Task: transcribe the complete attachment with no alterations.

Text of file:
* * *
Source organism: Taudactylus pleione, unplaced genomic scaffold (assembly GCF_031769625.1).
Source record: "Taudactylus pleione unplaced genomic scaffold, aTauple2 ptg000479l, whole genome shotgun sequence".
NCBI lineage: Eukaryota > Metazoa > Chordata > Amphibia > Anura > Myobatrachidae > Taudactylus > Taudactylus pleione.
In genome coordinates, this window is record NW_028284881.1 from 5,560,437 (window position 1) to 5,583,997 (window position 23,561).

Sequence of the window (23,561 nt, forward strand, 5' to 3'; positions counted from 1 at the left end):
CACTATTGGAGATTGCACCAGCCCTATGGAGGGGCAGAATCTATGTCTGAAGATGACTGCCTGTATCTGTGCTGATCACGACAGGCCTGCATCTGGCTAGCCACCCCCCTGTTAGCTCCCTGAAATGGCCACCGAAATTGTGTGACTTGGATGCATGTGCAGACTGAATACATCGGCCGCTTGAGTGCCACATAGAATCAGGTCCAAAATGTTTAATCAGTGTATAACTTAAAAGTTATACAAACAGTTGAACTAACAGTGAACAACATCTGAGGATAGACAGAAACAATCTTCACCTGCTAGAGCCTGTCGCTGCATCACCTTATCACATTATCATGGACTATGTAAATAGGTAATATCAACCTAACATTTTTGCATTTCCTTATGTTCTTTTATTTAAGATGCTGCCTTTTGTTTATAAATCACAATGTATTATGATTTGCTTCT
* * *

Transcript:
Source organism: Taudactylus pleione, unplaced genomic scaffold (assembly GCF_031769625.1).
Source record: "Taudactylus pleione unplaced genomic scaffold, aTauple2 ptg000479l, whole genome shotgun sequence".
NCBI lineage: Eukaryota > Metazoa > Chordata > Amphibia > Anura > Myobatrachidae > Taudactylus > Taudactylus pleione.
In genome coordinates, this window is record NW_028284881.1 from 5,560,437 (window position 1) to 5,583,997 (window position 23,561).

Sequence of the window (23,561 nt, forward strand, 5' to 3'; positions counted from 1 at the left end):
CACTATTGGAGATTGCACCAGCCCTATGGAGGGGCAGAATCTATGTCTGAAGATGACTGCCTGTATCTGTGCTGATCACGACAGGCCTGCATCTGGCTAGCCACCCCCCTGTTAGCTCCCTGAAATGGCCACCGAAATTGTGTGACTTGGATGCATGTGCAGACTGAATACATCGGCCGCTTGAGTGCCACATAGAATCAGGTCCAAAATGTTTAATCAGTGTATAACTTAAAAGTTATACAAACAGTTGAACTAACAGTGAACAACATCTGAGGATAGACAGAAACAATCTTCACCTGCTAGAGCCTGTCGCTGCATCACCTTATCACATTATCATGGACTATGTAAATAGGTAATATCAACCTAACATTTTTGCATTTCCTTATGTTCTTTTATTTAAGATGCTGCCTTTTGTTTATAAATCACAATGTATTATGATTTGCTTCT